While I'm on the subject, I'd like to further illustrate the part of Deadly Weapon that has to do with the protagonist's revenge-taking. With Zeke having a ray gun that can fry people, and many people antagonizing him, you are probably thinking there are a lot of scenes with people being blasted. And you are probably thinking that there's no way that could be screwed up, right? Think again. The screenplay by Michael Miner (Robocop) pretty much blows it. For example, when the newly armed Zeke approaches the high school bully, blasting a nearby building to show his new power, what does he do with the now cowering bully? He tells the bully to beat it. Believe it or not, it gets even worse as the movie progresses. In the end, Zeke only blasts three people - one of them being an innocent - leaving a lot of people like the mean high school principal and Zeke's bullying sister completely unpunished. While I could go on considerably about the shortcomings of Miner's screenplay, I want to talk about his direction. This was Miner's first effort as a feature film director, and it's a pretty inauspicious debut. I could talk about problems like continuity gaffs or key footage that seems to be missing, but instead I want to talk about the biggest problem of the movie, which is the refusal to stick to one basic tone. Sometimes the movie is about a lonely dreamer (Zeke narrates his fantasies throughout). Sometimes the movie is a media satire. Sometimes it's about a romance. There's one lengthy sequence when the movie becomes a hostage taking. And occasionally the movie throws in some revenge. As you can probably conclude, Deadly Weapon's tone is all over the place. This is a movie that was made without a clear single-minded vision. While Miner has to accept some blame for this as well as other problems in the movie, he is not completely to blame. Research I did on this movie revealed that Empire Pictures was on its last legs when the movie was being made, so producer Charles Band probably wasn't able to give the project the support it needed. But whoever is to blame for the end results, Deadly Weapon is all the same a dreary disappointment that only looks better when it's compared to the movies Charles Band has made in recent years.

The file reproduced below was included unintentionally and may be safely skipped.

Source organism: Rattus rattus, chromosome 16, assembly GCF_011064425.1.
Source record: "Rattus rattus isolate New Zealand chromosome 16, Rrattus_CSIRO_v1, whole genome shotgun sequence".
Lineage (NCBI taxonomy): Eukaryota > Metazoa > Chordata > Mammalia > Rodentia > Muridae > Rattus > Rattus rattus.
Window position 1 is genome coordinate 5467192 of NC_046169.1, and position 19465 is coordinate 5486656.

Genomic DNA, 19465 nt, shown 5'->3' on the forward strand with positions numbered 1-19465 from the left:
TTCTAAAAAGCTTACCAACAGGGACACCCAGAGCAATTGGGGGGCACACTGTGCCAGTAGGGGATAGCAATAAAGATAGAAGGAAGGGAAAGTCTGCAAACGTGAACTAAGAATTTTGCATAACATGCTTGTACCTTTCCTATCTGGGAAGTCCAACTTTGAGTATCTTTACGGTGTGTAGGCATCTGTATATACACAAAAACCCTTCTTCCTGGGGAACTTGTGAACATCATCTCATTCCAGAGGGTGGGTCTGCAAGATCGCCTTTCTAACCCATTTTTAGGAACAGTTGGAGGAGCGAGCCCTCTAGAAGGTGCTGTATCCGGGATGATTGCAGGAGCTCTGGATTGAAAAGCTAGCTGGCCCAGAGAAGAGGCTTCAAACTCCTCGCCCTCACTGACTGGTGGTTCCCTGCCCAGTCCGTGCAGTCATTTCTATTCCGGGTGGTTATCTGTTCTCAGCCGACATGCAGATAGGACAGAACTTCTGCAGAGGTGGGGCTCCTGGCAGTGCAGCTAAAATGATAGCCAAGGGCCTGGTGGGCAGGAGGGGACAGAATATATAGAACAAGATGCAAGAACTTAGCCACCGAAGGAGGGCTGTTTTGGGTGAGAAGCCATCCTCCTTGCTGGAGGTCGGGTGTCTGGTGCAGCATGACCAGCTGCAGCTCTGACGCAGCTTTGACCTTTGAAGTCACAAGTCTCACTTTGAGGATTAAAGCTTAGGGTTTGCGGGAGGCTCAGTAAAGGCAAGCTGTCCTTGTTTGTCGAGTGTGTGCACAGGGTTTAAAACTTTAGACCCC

(Posted June 3, 2016)

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See also: Crawlspace, Psychic Killer, Star Kid